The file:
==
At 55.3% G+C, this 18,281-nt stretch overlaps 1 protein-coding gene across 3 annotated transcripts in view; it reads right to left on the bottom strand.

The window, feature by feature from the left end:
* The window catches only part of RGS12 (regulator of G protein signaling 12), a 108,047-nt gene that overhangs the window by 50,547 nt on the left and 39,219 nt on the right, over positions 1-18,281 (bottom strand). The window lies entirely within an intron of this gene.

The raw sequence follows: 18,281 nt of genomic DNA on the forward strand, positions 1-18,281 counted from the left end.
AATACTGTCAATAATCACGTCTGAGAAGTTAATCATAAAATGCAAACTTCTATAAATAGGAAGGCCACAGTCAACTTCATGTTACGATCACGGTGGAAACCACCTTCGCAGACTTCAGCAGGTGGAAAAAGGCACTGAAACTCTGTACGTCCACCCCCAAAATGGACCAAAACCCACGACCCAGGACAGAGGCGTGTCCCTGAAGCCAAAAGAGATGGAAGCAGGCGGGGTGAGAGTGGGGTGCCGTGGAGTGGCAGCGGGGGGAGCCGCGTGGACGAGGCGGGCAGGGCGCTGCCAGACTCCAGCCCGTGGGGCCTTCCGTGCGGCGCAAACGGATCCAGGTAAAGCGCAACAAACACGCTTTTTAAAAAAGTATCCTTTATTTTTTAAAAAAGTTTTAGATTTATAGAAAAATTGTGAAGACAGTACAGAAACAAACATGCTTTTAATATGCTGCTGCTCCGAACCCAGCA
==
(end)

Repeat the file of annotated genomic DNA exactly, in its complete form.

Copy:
At 55.3% G+C, this 18,281-nt stretch overlaps 1 protein-coding gene across 3 annotated transcripts in view; it reads right to left on the bottom strand.

The window, feature by feature from the left end:
* The window catches only part of RGS12 (regulator of G protein signaling 12), a 108,047-nt gene that overhangs the window by 50,547 nt on the left and 39,219 nt on the right, over positions 1-18,281 (bottom strand). The window lies entirely within an intron of this gene.

The raw sequence follows: 18,281 nt of genomic DNA on the forward strand, positions 1-18,281 counted from the left end.
AATACTGTCAATAATCACGTCTGAGAAGTTAATCATAAAATGCAAACTTCTATAAATAGGAAGGCCACAGTCAACTTCATGTTACGATCACGGTGGAAACCACCTTCGCAGACTTCAGCAGGTGGAAAAAGGCACTGAAACTCTGTACGTCCACCCCCAAAATGGACCAAAACCCACGACCCAGGACAGAGGCGTGTCCCTGAAGCCAAAAGAGATGGAAGCAGGCGGGGTGAGAGTGGGGTGCCGTGGAGTGGCAGCGGGGGGAGCCGCGTGGACGAGGCGGGCAGGGCGCTGCCAGACTCCAGCCCGTGGGGCCTTCCGTGCGGCGCAAACGGATCCAGGTAAAGCGCAACAAACACGCTTTTTAAAAAAGTATCCTTTATTTTTTAAAAAAGTTTTAGATTTATAGAAAAATTGTGAAGACAGTACAGAAACAAACATGCTTTTAATATGCTGCTGCTCCGAACCCAGCA